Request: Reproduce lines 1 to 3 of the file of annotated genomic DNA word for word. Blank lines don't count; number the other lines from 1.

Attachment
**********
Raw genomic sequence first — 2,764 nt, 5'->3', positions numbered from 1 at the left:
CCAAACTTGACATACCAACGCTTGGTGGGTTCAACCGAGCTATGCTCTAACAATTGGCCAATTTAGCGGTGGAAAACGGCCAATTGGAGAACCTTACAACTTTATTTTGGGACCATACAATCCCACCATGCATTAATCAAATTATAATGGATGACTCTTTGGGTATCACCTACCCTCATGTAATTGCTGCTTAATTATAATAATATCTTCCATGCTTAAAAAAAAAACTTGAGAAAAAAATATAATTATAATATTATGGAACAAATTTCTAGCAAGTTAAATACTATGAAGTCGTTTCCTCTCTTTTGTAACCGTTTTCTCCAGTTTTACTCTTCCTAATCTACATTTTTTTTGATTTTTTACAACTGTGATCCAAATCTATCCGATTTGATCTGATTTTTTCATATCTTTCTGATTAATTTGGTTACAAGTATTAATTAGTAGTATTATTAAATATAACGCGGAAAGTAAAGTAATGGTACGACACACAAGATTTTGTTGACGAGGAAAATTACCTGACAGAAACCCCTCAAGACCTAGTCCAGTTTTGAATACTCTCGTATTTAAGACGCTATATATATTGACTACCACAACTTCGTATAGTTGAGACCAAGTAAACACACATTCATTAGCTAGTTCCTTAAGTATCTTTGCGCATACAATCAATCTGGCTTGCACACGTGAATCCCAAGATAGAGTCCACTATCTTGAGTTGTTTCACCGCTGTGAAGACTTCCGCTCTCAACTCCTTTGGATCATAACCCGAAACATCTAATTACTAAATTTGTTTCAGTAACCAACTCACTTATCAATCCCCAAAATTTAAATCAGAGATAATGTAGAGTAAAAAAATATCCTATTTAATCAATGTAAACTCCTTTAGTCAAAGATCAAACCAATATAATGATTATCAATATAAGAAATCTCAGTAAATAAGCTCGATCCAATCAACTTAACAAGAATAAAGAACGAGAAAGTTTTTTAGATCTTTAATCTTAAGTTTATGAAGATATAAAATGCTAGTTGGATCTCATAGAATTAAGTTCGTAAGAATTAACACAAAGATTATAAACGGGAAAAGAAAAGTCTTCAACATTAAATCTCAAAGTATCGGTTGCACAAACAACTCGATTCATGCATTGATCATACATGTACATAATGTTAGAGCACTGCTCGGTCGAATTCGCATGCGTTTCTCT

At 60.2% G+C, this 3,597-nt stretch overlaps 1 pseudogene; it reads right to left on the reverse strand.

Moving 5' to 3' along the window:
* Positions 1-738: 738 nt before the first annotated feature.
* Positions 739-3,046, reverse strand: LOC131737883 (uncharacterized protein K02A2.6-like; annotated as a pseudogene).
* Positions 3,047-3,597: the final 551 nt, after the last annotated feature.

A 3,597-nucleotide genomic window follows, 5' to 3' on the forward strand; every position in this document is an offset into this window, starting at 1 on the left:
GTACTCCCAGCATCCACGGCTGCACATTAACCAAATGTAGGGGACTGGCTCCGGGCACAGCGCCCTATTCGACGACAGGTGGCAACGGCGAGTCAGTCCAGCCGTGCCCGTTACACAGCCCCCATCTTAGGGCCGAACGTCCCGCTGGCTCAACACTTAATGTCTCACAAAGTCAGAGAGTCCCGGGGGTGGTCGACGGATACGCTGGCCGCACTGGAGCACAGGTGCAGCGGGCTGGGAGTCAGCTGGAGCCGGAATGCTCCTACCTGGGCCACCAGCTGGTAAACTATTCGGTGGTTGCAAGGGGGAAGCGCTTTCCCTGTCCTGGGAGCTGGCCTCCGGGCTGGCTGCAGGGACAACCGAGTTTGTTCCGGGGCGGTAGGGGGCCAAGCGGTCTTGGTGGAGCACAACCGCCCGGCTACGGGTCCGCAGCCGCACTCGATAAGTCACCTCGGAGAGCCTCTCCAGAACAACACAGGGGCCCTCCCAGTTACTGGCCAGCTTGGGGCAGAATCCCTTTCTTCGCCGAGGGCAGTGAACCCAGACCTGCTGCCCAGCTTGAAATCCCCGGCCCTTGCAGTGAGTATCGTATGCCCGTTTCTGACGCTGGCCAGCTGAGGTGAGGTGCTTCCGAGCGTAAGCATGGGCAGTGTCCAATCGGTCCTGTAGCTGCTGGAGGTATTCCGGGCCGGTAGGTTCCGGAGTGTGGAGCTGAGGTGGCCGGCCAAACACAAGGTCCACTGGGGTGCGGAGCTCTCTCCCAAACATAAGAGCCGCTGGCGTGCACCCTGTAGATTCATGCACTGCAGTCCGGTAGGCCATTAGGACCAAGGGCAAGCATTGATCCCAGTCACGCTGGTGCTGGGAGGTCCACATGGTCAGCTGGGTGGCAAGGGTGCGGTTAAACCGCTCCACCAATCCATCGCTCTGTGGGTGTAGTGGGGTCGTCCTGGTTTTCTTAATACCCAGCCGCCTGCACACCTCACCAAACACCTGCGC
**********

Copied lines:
Raw genomic sequence first — 2,764 nt, 5'->3', positions numbered from 1 at the left:
CCAAACTTGACATACCAACGCTTGGTGGGTTCAACCGAGCTATGCTCTAACAATTGGCCAATTTAGCGGTGGAAAACGGCCAATTGGAGAACCTTACAACTTTATTTTGGGACCATACAATCCCACCATGCATTAATCAAATTATAATGGATGACTCTTTGGGTATCACCTACCCTCATGTAATTGCTGCTTAATTATAATAATATCTTCCATGCTTAAAAAAAAAACTTGAGAAAAAAATATAATTATAATATTATGGAACAAATTTCTAGCAAGTTAAATACTATGAAGTCGTTTCCTCTCTTTTGTAACCGTTTTCTCCAGTTTTACTCTTCCTAATCTACATTTTTTTTGATTTTTTACAACTGTGATCCAAATCTATCCGATTTGATCTGATTTTTTCATATCTTTCTGATTAATTTGGTTACAAGTATTAATTAGTAGTATTATTAAATATAACGCGGAAAGTAAAGTAATGGTACGACACACAAGATTTTGTTGACGAGGAAAATTACCTGACAGAAACCCCTCAAGACCTAGTCCAGTTTTGAATACTCTCGTATTTAAGACGCTATATATATTGACTACCACAACTTCGTATAGTTGAGACCAAGTAAACACACATTCATTAGCTAGTTCCTTAAGTATCTTTGCGCATACAATCAATCTGGCTTGCACACGTGAATCCCAAGATAGAGTCCACTATCTTGAGTTGTTTCACCGCTGTGAAGACTTCCGCTCTCAACTCCTTTGGATCATAACCCGAAACATCTAATTACTAAATTTGTTTCAGTAACCAACTCACTTATCAATCCCCAAAATTTAAATCAGAGATAATGTAGAGTAAAAAAATATCCTATTTAATCAATGTAAACTCCTTTAGTCAAAGATCAAACCAATATAATGATTATCAATATAAGAAATCTCAGTAAATAAGCTCGATCCAATCAACTTAACAAGAATAAAGAACGAGAAAGTTTTTTAGATCTTTAATCTTAAGTTTATGAAGATATAAAATGCTAGTTGGATCTCATAGAATTAAGTTCGTAAGAATTAACACAAAGATTATAAACGGGAAAAGAAAAGTCTTCAACATTAAATCTCAAAGTATCGGTTGCACAAACAACTCGATTCATGCATTGATCATACATGTACATAATGTTAGAGCACTGCTCGGTCGAATTCGCATGCGTTTCTCT

At 60.2% G+C, this 3,597-nt stretch overlaps 1 pseudogene; it reads right to left on the reverse strand.